An anonymous source just wrote to tell me the following:
“Our son became an officer in the U.S. Navy in August of 2009 and was immediately denied any ‘top secret’ clearance following our making aliyah to Israel at the end of that same year. He was informed that the CIA considered our living here a potential security risk and that Israel had not only stolen U.S. secrets but had sold them to other countries including some not so friendly to the United States. Then our daughter’s husband, who has been a Chief Petty Officer in the U.S. Navy for many years, was stripped of his ‘top secret’ clearance for the same reason, which resulted in a loss of pay and a disruption in his workload. Needless to say, none of us in the family are happy about the situation and the lies upon which these actions were based.”
Where are the liberals, where are the righteous Christians on Pollard? According to one source:
“In 1998 the late Arthur Schlesinger spoke at Toronto’s Holy Blossom Temple where you spoke and where we first met. After going on for an hour pleading for the release of the Burmese woman human rights leader who at the time was under house arrest, I asked from the floor of the main sanctuary, where he spoke to an audience of about a thousand, if he would similarly campaign for the release of Jonathan Pollard. Schlesinger replied: ‘oh no, after all, he was a spy.’ After I reminded him that the maximum sentence for spying without permission for a friendly ally was 2-5 years, and Pollard at the time was in jail for at least 10 years in 1998; Schlesinger replied from the stage: ‘The Supreme Court would not agree with you.’ Then I reminded Schlesinger that the Supreme Court never heard Pollard’s case; that this was a violated plea bargain, and if anything, the Supreme Court should have freed Pollard due to illegal procedure; Schlesinger, greatly embarrassed at being caught in a lie, asked for the next question.”
Where is the Jewish community on Pollard? I recently spoke to two different Jewish-American intelligence officials, both of whom are still angry at Pollard—not at anti-Semitism—for shadowing and stalking their own careers. What Pollard did makes it harder for them as Jews. Neither expressed sympathy or compassion for Pollard.
Tough Jews indeed.
In 1987, Pollard was allowed by prison authorities to break his plea deal when they allowed Wolf Blitzer (a Jewish journalist) in to interview him. Blitzer, who wrote for the Jerusalem Post and was a supporter of AIPAC published his interview in the Washington Post. The hubris of the media and the misguided ego of the convicted man knew no bounds. Together with the prison authorities they gave Judge Aubrey Robinson, Jr. the rope he needed with which to hang Pollard.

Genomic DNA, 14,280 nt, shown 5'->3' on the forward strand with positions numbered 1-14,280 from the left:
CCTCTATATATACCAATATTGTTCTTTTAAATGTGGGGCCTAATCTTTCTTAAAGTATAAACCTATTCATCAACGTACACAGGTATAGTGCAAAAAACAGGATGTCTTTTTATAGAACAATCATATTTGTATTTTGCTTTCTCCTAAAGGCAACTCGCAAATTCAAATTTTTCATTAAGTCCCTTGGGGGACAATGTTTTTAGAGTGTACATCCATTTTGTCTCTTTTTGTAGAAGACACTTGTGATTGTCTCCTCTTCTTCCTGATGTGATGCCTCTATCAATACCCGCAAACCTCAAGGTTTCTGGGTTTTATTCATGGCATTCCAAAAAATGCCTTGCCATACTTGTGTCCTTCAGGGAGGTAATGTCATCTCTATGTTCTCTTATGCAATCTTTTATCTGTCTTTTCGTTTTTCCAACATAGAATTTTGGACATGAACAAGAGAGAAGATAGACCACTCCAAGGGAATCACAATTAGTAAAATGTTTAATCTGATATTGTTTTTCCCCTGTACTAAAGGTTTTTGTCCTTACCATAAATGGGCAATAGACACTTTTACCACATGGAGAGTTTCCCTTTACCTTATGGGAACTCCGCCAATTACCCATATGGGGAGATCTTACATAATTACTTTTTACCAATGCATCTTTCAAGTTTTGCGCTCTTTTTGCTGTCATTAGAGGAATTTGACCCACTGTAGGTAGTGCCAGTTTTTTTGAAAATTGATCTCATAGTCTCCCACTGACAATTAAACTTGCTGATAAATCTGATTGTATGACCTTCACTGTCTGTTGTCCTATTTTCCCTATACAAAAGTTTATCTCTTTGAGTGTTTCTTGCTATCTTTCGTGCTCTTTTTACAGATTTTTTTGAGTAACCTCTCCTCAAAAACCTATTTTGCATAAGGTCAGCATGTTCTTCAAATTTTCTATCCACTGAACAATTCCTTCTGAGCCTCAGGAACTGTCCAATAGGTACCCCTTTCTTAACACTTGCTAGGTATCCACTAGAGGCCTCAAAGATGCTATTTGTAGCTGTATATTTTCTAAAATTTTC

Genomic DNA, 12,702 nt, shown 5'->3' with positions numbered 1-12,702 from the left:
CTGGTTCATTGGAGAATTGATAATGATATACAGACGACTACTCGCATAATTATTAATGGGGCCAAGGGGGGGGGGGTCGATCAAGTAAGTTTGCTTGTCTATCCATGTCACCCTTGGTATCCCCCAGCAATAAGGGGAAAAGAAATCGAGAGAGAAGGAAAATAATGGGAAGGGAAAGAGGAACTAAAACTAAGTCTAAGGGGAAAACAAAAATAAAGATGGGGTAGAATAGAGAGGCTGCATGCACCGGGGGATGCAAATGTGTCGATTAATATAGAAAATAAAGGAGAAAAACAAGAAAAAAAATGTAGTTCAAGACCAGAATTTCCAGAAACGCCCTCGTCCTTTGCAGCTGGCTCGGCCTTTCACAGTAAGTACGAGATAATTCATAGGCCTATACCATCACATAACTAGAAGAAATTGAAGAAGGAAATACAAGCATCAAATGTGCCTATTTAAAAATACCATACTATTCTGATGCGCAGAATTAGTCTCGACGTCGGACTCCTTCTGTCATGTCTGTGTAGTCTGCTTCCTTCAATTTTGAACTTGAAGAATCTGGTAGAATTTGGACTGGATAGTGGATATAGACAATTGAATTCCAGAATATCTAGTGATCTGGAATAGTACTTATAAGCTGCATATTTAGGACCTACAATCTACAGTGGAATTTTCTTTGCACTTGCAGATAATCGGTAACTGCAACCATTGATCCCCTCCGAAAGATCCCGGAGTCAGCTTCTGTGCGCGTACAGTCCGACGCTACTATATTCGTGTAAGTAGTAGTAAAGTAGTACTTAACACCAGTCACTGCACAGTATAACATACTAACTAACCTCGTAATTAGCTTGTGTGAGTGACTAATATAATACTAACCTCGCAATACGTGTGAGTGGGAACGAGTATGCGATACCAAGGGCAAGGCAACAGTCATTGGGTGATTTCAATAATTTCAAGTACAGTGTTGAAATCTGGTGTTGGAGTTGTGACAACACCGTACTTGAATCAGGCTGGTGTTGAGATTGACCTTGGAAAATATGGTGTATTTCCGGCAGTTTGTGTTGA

In 1996, Rabbi Avi Weiss compared the Jewish reaction to the Pollard affair to the Korean-American community’s reaction to the arrest of Robert C. Kim, also a Navy intelligence analyst, on charges of spying for South Korea:
“The American Jewish defense agencies could learn a simple lesson from these Korean-Americans. Don’t be afraid. The argument that they have no responsibility to be involved with Pollard since the case is not a Jewish issue and does not evidence anti-Semitism is absurd. Korean Americans became involved with Kim despite the fact that there are no allegations of anti-Korean sentiment in Kim’s accusations.”
In 1998, Abe Foxman of the ADL wrote about Pollard in the Israeli newspaper Yediot Aharonot. ‘His blood is not on our hands, but on his own.”
According to one of my informants,
“Ten years ago I interviewed Malcolm Hoenlein in Toronto and the first topic I brought up was that of Jonathan Pollard. He agreed that the sentence was ‘unjust.’ I asked if there should be a big Jewish march on the White House asking for his release, just like blacks successfully marched on the White House asking for the release of Bobby Seale and Huey Newton. Hoenlein replied by saying that mass marches are not the Jewish way. He urged ‘quiet diplomacy!’ Esther Pollard called me shortly afterwards and told me that this remark was typical of Hoenlein and other US Jewish leaders. (The Canadian Jewish leaders, especially Frank Dimant of B’nai Brith, have much more Koiach.)”
Over the years, first, orthodox Jewish rabbis and then slowly, cautiously, nervously, large Jewish organizations, began to call for Pollard’s release and pardon. Recently, the Conference of Presidents has done so as have other large Jewish-American organizations. Over the years, Israeli Prime Ministers Rabin, Netanyahu, and Olmert have requested that Pollard be pardoned. Reagan (two terms), Bush, Clinton (two terms), and Bush Jr. (two terms) have all refused to do so.
Does Pollard stand a better chance under President Obama?